Retirement is supposed to be easy, but it will soon be more difficult for New Haven’s senior citizens to find a game of Penochle.

Mayor John DeStefano Jr. announced last Thursday night that three of the six senior centers in New Haven — West River, Westville and Bella Vista — will be closed by July in order to reduce the city’s operating costs. Seniors who currently frequent the centers will have the option of going to three larger centers — Dixwell, Eastshore and Atwater — though many said they will not.

All seven seniors at the West River Senior Center interviewed said that they will not relocate, saying that their current center is the only place they want to be.

“This is the only center that treats people like human beings,” said Patricia DeVore, a member of West River. “When West River closes, we’re just gonna go home and die.”

Michelle Butler, director of the West River center, had similar concerns. She pointed out that many seniors at the center have no family in New Haven, and that the meal they get at the center is the only meal they get all day.

But City Hall spokeswoman Jessica Mayorga stressed that the city is still committed to serving its seniors. Speaking of the difficult choices surrounding budget cuts, she insisted that the cuts will still allow the city to serve its seniors. For instance, she said, arrangements could be made in terms of transportation to the remaining three centers.

But Butler said transportation was not the primary issue.

“At this point, they’re not willing to go anywhere else,” said Butler. “We’re a close-knit family.”

And many seniors felt marginalized by their mayor.

“DeStefano has never come down to see us,” Janet Gregory said. “Before you close something, you should come and see how things are.”

Interjected Noreen Jones, “He’s definitely not getting my vote.”

In an effort to close the city’s $29 million deficit, the mayor’s proposed budget would cut elderly services by 28 percent, from $979,712 to $704,417. Closing West River would save $33,167, according to the New Haven Independent.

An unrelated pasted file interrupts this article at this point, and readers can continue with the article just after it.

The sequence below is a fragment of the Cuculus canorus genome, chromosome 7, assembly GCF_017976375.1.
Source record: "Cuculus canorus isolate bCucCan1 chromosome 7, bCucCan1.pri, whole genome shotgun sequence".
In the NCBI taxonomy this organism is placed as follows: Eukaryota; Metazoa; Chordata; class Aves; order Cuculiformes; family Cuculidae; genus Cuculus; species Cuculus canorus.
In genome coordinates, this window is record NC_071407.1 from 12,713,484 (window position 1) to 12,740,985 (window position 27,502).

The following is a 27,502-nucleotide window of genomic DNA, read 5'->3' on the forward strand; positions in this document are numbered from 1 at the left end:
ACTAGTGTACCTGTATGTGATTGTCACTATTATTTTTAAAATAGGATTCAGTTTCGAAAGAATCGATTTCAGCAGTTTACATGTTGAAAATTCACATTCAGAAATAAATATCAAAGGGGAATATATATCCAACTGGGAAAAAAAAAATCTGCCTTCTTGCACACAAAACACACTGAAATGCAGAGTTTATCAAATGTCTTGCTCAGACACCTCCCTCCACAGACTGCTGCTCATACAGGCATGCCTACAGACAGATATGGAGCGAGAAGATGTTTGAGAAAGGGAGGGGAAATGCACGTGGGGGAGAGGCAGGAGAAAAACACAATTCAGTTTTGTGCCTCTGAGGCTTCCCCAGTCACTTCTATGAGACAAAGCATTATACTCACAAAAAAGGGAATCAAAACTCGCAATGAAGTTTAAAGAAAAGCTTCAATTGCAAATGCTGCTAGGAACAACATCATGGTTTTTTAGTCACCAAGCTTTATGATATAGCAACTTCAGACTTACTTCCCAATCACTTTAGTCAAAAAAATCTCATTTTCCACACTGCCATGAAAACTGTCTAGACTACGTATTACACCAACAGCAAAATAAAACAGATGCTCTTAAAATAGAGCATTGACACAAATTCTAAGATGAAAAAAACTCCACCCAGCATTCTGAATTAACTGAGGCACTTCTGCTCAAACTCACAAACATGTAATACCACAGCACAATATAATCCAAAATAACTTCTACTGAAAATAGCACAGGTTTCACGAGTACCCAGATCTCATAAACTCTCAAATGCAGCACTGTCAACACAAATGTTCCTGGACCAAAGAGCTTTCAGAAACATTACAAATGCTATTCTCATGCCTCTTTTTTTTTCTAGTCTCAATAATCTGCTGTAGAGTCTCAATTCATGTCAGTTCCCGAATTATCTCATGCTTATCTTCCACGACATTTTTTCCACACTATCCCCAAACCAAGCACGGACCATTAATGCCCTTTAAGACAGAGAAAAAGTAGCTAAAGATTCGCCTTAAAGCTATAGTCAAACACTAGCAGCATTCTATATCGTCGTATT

Indeed, these numbers have already made their way through the aldermanic council once before. The mayor planned to close West River last May, but ultimately kept it open after protests and support from the proprietor, Audrey Grava, who offered to reduce rent by $250 per month.

But Mayorga argued that this year was different. Although she could not cite the total amount saved by closing the centers, she explained that savings would be significant.

When asked about the possibility of asking the proprietors to reduce rent, as was offered last year, she emphasized the importance of a balanced budget.

Directors of the Westville and Bella Vista centers declined multiple requests for an interview Wednesday. And Donald Dimenstein, acting director of New Haven Elderly Services, could not be reached for comment.

The seniors also believe that this year is different from the last. Jones, a senior who actively protested the proposed closing of West River last year, said she is resigned to accept the closing this year.

“The bottom line is that the city of New Haven will do whatever it wants, without considering what the people want,” she said.

For others, the shock had yet to set in.

“I just don’t know why this is happening to us,” said Mary Jane Simmons, a regular member of West River for 11 years. “Why us?”

In addition to closing the senior centers, DeStefano announced last week that 127 city employees will be laid off by June.